SC Supreme Court Reverses Court of Appeals: Trial Court Erred by Denying Defendant the Right to Represent Himself

State v. Lamont Antonio Samuel (No. 2105-002401)

In this case the SC Supreme Court clarifies the proper scope of a circuit judge’s inquiry under Faretta v. California, 422 U.S. 806 (1975), when a criminal defendant knowingly, intelligently, and voluntarily waives his right to counsel and requests to proceed pro se. Prior to his trial for murder, Lamont Antonio Samuel moved to represent himself under Faretta. The circuit judge denied his motion, finding Samuel was lying about whether he had or would have access to legal coaching in preparation for trial. The court of appeals affirmed, and the Supreme Court now reverses that decision.

On the day his case was called to trial, Samuel indicated he was dissatisfied with defense counsel and made a Faretta motion to waive his right to counsel and proceed pro se. During the hearing on that motion, Samuel stated that his mother had paid an attorney Mr. Grant some money to act as an informal consultant to Samuel, in order to help him properly represent himself. The trial judge summoned that Mr. Grant to the courtroom, and Grant denied having any such relationship with the defendant. The circuit judge denied Samuel’s request to proceed pro so, stating that Samuel’s and Grant’s conflicting testimony meant that Samuel was lying to her and attempting to manipulate the proceedings. Thereafter, Samuel proceeded to trial with his counsel and was found guilty.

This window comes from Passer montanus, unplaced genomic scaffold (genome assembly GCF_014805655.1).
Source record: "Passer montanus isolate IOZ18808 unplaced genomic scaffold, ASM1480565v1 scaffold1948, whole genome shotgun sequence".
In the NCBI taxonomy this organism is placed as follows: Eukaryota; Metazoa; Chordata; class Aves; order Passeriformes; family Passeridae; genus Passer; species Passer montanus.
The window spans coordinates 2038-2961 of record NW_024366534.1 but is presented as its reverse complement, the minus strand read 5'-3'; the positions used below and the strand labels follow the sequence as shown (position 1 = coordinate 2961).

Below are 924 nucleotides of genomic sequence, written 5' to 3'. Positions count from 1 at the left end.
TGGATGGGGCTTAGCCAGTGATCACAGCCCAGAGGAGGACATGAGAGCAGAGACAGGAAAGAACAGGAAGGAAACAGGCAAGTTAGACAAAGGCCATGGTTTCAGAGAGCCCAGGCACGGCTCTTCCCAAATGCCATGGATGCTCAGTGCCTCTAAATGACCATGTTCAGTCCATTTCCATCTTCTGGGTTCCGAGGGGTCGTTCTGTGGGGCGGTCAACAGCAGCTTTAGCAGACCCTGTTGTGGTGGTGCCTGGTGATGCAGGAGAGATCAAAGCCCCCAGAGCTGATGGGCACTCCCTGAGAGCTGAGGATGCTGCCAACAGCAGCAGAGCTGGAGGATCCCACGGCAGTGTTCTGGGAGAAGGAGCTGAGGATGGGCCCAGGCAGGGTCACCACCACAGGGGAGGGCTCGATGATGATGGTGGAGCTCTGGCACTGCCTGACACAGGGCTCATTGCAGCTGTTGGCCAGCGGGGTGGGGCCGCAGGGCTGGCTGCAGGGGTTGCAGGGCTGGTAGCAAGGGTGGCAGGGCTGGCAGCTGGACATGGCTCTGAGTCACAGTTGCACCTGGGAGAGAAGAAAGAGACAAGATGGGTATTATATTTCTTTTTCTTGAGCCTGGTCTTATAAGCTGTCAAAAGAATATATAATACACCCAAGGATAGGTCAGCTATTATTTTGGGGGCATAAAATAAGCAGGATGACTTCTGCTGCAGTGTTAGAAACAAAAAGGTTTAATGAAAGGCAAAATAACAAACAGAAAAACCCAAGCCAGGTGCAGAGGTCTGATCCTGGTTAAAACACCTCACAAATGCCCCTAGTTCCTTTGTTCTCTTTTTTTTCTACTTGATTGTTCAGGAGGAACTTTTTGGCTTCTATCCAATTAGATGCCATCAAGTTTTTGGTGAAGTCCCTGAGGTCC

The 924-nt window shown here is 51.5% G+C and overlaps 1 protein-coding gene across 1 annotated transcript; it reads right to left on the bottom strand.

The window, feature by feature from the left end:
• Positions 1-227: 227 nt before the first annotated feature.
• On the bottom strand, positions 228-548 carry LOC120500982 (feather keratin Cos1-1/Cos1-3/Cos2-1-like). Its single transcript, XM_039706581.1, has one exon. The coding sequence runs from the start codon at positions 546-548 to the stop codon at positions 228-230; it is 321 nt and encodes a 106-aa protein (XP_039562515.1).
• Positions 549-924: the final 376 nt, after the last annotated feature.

We are unaware of any cases in which a circuit judge has relied on testimony from a third party witness, such as Grant, to determine whether a defendant has effectively invoked the right to proceed pro se. Moreover, whether Grant would be available to advise or coach Samuel throughout the trial relates to his competence to represent himself which, as discussed supra, is entirely irrelevant to the issue of whether he effectively invoked his right of self-representation. Rather, it is clear the circuit judge, with the best of intentions, was so concerned with Samuel proceeding pro se that she went beyond the scope of the question at hand using Grant’s testimony as the basis to prevent Samuel from invoking his constitutional right.

The court further discounts the relevance of Samuels’ dishonesty (assuming for the sake of argument that he was being dishonest in his testimony about his relationship with Grant), stating “even if Samuel’s testimony was misleading, this Court indicated in Barnes [413 S.C. at 3] that a defendant’s improper motive or unethical conduct is not enough to preclude him from exercising his right to self-representation.”

Justice Kittrdge dissents, arguing that the Faretta framework should be interpreted more broadly, “to allow for a trial court’s exercise of discretion where, as here, the knowingly, intelligently, and voluntarily asserted right of self-representation is accompanied by a circumstance that undermines the integrity of the proceedings and the orderly administration of justice.”

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